What programs would you like to see ported to Linux?
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Have you tried Gretl or Rats? Depending on your needs these might work.
I thought I remembered a Stats program from the past. SAS Statistical Analysis System ;
I went to Wikipedia.org and entered "SAS statistical" and got the expected "no such page" thing and then a lot of interesting information popped up.
As I remember it, SAS was designed for Window$ and one (person or group) made efforts to port it to Linux. Another faction wrote a "look alike" that ran on Linux, came with source in case the math routines needed correcting, and ran very well on Linux. Data sets were interchangeable between OSs.
SPSS I don't know. First time I have heard of it. Obviously not my field of endeavour. If you look SAS up on Wikipedia you might find what you seek. I have no base for comparison.
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Mainly I would like to see google do everything it does in Linux. They ported Google earth completely but that's not a norm for them, there was never a working port of SketchUp and it didn't hold up well under Wine. They have put a lot of development muscle behind Chrome and Android which are both open and basically custom kernel Linux anyway. I would really like it if they went ahead and supported one or the other as a full desktop distro with access to the store and everything. I have to believe it would be easy for them, Lenovo and Samsung have both already taken halfhearted swipes at it but I think it has real potential. The ecosystem is already in place to make money at it as well.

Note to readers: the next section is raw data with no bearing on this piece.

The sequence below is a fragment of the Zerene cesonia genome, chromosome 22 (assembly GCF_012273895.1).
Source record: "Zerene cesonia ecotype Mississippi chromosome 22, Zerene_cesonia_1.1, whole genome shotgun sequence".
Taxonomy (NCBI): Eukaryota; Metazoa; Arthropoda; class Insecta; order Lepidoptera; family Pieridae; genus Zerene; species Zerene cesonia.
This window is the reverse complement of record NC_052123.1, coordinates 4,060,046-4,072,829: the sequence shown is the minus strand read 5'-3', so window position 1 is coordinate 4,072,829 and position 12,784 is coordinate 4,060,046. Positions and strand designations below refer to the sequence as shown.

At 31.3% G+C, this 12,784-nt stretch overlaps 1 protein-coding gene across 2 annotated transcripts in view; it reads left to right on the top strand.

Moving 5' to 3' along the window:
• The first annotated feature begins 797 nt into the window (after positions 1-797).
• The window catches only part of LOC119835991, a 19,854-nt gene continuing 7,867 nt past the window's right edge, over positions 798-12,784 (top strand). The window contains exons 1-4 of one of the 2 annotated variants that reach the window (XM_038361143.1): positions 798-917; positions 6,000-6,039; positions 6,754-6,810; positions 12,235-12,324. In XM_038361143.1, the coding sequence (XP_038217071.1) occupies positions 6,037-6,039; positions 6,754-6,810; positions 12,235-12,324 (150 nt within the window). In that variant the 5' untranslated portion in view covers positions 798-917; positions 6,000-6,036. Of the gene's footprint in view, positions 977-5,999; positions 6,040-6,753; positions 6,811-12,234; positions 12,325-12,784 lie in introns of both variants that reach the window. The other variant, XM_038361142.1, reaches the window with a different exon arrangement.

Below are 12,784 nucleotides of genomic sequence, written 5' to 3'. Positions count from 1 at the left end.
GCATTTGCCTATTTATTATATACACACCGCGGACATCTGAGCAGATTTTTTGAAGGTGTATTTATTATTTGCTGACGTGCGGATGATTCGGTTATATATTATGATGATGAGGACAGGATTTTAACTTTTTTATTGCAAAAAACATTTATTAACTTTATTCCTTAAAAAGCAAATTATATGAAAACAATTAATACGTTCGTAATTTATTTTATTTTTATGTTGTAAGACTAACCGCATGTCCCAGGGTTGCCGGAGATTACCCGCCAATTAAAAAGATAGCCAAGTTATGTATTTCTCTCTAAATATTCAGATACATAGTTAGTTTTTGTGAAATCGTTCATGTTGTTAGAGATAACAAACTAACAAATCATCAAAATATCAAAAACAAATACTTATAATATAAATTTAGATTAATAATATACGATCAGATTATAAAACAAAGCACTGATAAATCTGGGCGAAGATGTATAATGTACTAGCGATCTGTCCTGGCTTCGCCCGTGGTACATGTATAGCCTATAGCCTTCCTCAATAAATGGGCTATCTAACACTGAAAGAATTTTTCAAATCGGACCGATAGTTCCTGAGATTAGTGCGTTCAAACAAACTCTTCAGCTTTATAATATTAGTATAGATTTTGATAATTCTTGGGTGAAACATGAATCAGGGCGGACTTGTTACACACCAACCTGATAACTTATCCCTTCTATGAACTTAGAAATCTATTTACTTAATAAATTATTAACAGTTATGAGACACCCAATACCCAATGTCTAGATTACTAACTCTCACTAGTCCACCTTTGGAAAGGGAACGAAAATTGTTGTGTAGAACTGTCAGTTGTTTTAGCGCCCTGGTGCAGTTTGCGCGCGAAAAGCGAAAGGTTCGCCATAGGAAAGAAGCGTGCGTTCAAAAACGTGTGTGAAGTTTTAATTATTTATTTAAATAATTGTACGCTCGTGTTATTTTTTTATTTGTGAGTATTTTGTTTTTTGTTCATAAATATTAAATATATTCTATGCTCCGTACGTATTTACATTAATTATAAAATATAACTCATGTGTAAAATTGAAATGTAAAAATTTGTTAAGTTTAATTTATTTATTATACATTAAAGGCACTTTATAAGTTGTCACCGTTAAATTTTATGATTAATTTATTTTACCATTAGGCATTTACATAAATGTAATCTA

...there was never a working port of SketchUp and it didn't hold up well under Wine...
To be clear, Google bought SkU from (At)Last in 2006, then spent a few years fiddling with its interface (many people I know who use it a lot actually hated what Google did to it - they still have old versions of SkU 6 installed since its usability in their opinion exceeds any new version). And since last year Google sold SkU to Trimble, so they've dropped that from their repertoire.
I wonder if it's some new management decision in Google - they've recently sold of Motorola Mobile as well. Perhaps they're starting to focus more on their most profitable aspects, if so it's a sad day for innovation - let's face it Google drove a lot of innovation (when they didn't simply buy it).
TobiSGD is correct about Google not being (entirely) Open Source. They're at best semi-open as with their Chrome browser where the core is open sourced, but not the full program. If you want to see a "real" open source browser then look at Mozilla's Firefox (source for the latest full program available here): https://developer.mozilla.org/en-US/...de/Source_Code